It is no news, we all have experienced the deeply-felt effect of the coronavirus pandemic. The paragraphs almost write themselves. It has been running rampage since 2019, and just as the world thinks they are about to get a breather, other more sinister variants just emerge. There has been the alpha, beta, gamma, epsilon, eta, kappa, mu, delta, omicron variants. Going at this rate, we might need to find the variants in another alphabet, because they will soon exhaust the Greek ones.
The variants differ in their clinical importance, with the delta and omicron ranking as currently the most clinically important ones.
The delta variant emerged in the summer of 2021, the delta variant had acquired mutations that enabled it to spread exceedingly fast and to evade the body’s immune defenses. The first vaccine created were effective against this variant though not potent as they were on the initial variants.
On November 26th, 2021, the WHO officially recognized a new variant, omicron, tagged variant B 1.1.529, and admitted that it was a ‘variant of concern’
The knowledge on this new variant is evolving, but what we know so far is that it has the same symptoms as the preceding variants, but milder. It is reportedly more transmissible than the other variants. It could affect people already vaccinated. However, more data is needed to ascertain if reinfection and breakthrough infection are indeed serious.
To many it may seem like it is all ‘downhill’ from here: episodes of lockdown, travel bans, more shots, and the like will become the new normal in no time. But is there a silver lining to this cloud? Perhaps!
Can the omicron variant offer us a way out?
In a very weird way, the omicron variant could be the best thing that happened to humankind since the inception of the corona. Surprised? Let’s get down to it then.
Researches on the blood of those infected by omicron conducted by Dr. Alex Sigal [one of the lead researchers and virologists at the African Research Institute Durban, South Africa] and his team revealed that the omicron can evade both antibodies and vaccines. Unsurprisingly, that explained why people who were vaccinated could still come down with this new strain.
Furthermore, these experiments revealed that the affected had antibodies that could help ward off infection by other variants. In other words, if omicron is left to overtake other lethal variants it could make the world safer as there would be lesser mortality and morbidity.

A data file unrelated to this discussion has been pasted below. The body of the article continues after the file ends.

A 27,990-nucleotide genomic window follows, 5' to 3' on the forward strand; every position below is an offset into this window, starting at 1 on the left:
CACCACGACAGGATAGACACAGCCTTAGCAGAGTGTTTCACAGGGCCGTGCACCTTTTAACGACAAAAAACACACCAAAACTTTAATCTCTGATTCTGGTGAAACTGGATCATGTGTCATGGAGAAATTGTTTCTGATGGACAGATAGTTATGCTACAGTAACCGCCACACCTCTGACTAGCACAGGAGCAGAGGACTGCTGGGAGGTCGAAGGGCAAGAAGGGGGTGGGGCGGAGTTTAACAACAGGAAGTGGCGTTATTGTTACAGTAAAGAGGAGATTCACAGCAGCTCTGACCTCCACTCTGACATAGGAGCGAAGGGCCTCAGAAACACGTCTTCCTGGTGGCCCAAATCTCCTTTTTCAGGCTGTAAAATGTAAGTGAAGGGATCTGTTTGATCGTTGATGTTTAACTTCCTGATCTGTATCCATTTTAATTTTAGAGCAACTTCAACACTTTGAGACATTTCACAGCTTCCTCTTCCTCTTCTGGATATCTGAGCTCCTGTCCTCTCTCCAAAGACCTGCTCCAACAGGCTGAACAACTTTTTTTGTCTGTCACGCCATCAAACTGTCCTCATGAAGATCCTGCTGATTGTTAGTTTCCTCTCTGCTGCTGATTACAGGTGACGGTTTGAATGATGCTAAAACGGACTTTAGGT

Dr. Alex Sigal commented, “Maybe pushing out the delta variant is a good thing, we are looking for something we can live with more easily and that will disrupt us less than the previous variants”
In essence, the relationship between the omicron variant and other lethal variants is like a ‘see-saw’: while one is waning the other is waxing. Dr. Nathan Grubaugh, a renowned epidemiologist at Yale school of public health confirmed this thesis by close observation of the pattern of infection in Connecticut. He described omicron as ‘exponentially rising’ while delta variant ‘falls’ and concluded ‘omicron is outcompeting delta for susceptible individuals, leaving them less susceptible to the delta in the aftermath, and driving down delta cases’.
Dr. Sigal conducted a fresh experiment on 13 persons who recently recovered from omicron infection, They discovered that the patients had developed antibodies that were potent against omicron variant as well as delta variants. This result contrasts the earlier results where patients who had recently recovered from delta variants had antibodies against delta but had little to no potency against omicron.
While I will like everyone to sleep safe in the knowledge that omicron is doing the needful, there are still a lot of foreseeable and unforeseeable drawbacks. A few include: it won’t be scientifically sound to make projections from the data gotten from just 13 persons in conditions that might differ from the rest of the world population.
Another pitfall in this thesis is that there is every possibility that the omicron variant will mutate to another more sinister strain. This evolution of coronavirus is unlikely to hit the brakes at the omicron, natural selection will spawn a strain that can easily evade prior vaccination and antibodies.
On that note, Dr. Carl Pearson [epidemiologist at the London school of hygiene and tropical medicine] predicts three different possibilities based on data we can garner in the following weeks and months
First, the coronavirus could become seasonal, like the flu, with a different strain now and then.
Or, secondly, the coronavirus could mimic dengue fever with different variants at the same time, which can easily evade the body’s immune defenses.
Or, lastly, one of the variants dominates, and via vaccination, we can easily overcome this infection.
Clinical significance: This Achilles’ heel in the coronavirus offers scientific insight on how to produce a more potent vaccine. But while the scientists are at it, they can drive low the incidence of more lethal variants.
Evidence shows that the omicron vaccine can go a long way to extinguish other variants, but to leave the incidence of omicron to spike unhindered could present us with novel problems. We should approach this subject with extra caution